Health-care fraud crackdown nets $4.1b. Is that a lot?

Officials say nearly $4.1b was recovered last year in the health-care fraud crackdown, an Obama priority, but it's unclear if that reflects the success of law enforcement or the magnitude of the problem. 

Manuel Balce Ceneta/AP
Health and Human Services (HHS) Secretary, Kathleen Sebelius, accompanied by Attorney General Eric Holder, speaks during a news conference to announce the new Health Care Fraud and Abuse Control Program Report, Tuesday, at HHS in Washington.

The federal government recovered nearly $4.1 billion last year in an escalating, nationwide crackdown against health-care fraud, Obama administration officials announced Tuesday.

Health and Human Services Secretary Kathleen Sebelius and Attorney General Eric Holder made the announcement in Washington as they released an annual report on health-care fraud enforcement.

The report shows a sharp increase in the amount of fines and restitution recovered from health-care scams during the Obama administration.

During President Bush’s eight years in office, nearly $1.6 billion was recovered on average each year by federal agents and prosecutors. In contrast, the Obama administration has recovered an average $3.6 billion per year during each of the past three years.

“These accomplishments reflect this administration’s ongoing and intensive efforts to protect the American people and to safeguard precious taxpayer dollars,” Attorney General Holder said.

“It is just one of many ways this administration is working to help the American people at a time when budgets are tight,” he said.

The announcement comes as the president’s health-care reform law – the Affordable Care Act – is under siege among Republicans in Congress and at the US Supreme Court, where lawyers for 26 states will argue next month that it is unconstitutional.

Fighting health-care fraud is essential in an administration that is seeking to dramatically increase the level of federal control over the nation’s health insurance system.

But it is unclear from the report to what extent the increased recoveries are a function of more efficient law enforcement or simply the rampant nature of fraud against the government. Estimates are that health-care fraud diverts more than $60 billion a year from public health care to criminal enrichment.

Administration officials insist they are bringing fraud, waste, and abuse under control.

“We are regaining the upper hand in our fight against health-care fraud,” Secretary Sebelius said. “It has never been harder to rip off Medicare and Medicaid, as it is today,” she said.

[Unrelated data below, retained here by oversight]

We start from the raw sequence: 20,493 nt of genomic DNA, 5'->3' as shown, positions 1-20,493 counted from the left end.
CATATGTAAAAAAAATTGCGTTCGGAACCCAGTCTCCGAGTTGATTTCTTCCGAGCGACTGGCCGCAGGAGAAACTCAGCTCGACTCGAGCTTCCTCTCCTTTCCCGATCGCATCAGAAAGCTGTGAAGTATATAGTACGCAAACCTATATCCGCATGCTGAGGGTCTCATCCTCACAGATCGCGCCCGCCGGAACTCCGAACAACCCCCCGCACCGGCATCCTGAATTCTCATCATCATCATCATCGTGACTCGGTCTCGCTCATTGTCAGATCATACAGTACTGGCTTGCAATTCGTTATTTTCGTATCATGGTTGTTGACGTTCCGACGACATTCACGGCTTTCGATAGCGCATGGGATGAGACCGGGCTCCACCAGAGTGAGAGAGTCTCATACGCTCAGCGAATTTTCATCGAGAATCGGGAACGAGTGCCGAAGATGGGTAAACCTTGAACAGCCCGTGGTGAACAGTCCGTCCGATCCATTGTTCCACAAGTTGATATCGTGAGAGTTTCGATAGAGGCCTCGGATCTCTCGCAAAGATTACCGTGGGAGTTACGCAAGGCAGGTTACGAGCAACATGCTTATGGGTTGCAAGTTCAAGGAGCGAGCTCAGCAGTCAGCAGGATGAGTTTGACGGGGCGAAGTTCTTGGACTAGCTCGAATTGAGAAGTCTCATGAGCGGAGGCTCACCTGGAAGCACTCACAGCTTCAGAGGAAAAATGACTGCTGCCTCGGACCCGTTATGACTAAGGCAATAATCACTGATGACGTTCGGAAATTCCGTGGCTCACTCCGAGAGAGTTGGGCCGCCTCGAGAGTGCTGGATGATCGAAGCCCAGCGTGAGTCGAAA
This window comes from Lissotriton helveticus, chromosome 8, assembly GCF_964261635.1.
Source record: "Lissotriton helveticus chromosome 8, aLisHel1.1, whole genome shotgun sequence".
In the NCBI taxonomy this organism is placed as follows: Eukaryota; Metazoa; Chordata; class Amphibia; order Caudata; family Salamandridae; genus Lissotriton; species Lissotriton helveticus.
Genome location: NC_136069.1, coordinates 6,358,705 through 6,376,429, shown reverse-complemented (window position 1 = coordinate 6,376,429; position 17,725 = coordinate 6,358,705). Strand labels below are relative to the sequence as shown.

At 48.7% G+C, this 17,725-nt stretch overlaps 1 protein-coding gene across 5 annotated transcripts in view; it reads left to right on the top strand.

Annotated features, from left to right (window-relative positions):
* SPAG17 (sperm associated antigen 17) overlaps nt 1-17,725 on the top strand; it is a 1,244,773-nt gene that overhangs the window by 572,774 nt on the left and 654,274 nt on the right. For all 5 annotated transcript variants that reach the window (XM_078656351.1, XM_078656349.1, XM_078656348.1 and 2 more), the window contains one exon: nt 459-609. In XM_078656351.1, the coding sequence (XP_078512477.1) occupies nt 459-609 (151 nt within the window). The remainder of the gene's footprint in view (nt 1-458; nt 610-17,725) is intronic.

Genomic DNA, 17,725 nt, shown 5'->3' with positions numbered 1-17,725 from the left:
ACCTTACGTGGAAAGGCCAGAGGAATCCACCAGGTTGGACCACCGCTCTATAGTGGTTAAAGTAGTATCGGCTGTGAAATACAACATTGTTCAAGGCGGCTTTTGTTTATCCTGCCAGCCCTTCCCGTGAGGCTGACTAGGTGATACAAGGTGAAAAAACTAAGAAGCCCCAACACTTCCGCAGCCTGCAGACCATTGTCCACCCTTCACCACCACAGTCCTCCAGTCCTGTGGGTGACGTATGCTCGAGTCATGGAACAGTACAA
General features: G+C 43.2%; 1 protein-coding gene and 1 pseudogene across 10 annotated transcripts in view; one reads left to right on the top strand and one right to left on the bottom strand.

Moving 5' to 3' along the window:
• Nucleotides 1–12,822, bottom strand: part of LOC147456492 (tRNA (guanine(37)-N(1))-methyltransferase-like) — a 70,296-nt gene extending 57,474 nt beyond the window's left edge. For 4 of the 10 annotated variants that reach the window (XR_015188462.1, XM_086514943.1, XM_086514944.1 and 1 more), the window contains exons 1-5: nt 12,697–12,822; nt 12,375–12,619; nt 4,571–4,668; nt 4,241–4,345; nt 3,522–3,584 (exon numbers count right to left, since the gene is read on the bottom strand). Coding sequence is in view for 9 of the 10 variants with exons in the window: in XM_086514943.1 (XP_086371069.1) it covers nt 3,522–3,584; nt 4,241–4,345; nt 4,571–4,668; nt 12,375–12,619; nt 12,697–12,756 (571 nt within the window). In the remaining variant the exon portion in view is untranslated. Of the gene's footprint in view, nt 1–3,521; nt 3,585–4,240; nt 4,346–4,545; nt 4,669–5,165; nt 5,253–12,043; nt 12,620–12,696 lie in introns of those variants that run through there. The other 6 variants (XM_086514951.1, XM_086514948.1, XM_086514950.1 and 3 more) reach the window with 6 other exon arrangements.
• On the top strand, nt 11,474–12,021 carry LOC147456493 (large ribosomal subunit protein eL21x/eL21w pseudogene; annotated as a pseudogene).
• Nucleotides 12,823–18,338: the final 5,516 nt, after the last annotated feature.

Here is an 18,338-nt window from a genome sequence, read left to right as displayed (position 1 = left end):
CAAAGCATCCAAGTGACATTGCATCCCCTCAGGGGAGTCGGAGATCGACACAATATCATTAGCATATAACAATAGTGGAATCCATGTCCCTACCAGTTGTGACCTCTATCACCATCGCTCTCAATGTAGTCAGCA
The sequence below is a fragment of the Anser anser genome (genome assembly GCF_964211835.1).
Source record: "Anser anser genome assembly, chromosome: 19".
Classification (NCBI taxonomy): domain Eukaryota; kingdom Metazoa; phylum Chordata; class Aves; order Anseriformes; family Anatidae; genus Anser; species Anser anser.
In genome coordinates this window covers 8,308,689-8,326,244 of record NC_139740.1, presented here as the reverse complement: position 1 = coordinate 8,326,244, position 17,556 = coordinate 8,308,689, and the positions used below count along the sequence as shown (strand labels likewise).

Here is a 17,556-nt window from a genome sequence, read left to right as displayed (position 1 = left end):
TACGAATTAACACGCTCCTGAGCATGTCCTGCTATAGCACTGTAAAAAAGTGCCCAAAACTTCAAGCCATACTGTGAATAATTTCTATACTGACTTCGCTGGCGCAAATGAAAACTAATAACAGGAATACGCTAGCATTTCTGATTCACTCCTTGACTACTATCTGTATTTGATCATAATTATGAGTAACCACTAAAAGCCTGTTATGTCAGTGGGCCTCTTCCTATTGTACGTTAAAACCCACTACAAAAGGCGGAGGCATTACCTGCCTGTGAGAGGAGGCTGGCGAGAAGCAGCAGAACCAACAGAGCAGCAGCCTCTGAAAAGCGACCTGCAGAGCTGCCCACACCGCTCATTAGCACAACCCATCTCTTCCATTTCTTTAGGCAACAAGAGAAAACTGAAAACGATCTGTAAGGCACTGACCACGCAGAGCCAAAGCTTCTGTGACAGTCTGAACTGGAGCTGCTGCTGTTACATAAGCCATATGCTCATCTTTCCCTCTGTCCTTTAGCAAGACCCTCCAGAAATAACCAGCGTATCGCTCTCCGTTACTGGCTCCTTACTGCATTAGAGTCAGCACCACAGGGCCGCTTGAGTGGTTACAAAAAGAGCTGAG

The administration has set up health-care fraud task forces in nine cities considered to be “hot spots” of fraud and abuse. The cities are Miami, Los Angeles, Detroit, Houston, Brooklyn, Baton Rouge, Tampa, Chicago, and Dallas. More cities are expected to be added to the effort.

Attorney General Holder said that during the past year the Justice Department had opened more than 1,100 new criminal health-care fraud cases and that more than 1,800 were already pending.

In addition, more than 1,400 individuals were charged in 500 cases, he said. Prosecutors secured 700 convictions. Along the way, the Federal Bureau of Investigation dismantled 70 criminal enterprises engaged in health-care fraud.

Holder said the department’s civil division filed 1,000 new civil cases in addition to 1,000 pending actions. The work resulted in $2.4 billion in recoveries under the federal False Claims Act, he said.

“These are stunning numbers,” Holder said.

He noted that within the past year agents took down two of the largest health-care fraud organizations ever uncovered.

One involved 115 individuals allegedly operating a false billing scam in nine cities that netted more than $240 million. Another group involved 91 individuals allegedly operating a false billing scheme in eight cities that brought in $290 million.

Holder and Sebelius said new measures in the Affordable Care Act will help expand the fight against fraud. One proposed rule would establish, for the first time, a deadline for anyone receiving an excessive payment from the government to pay the excessive amount back.

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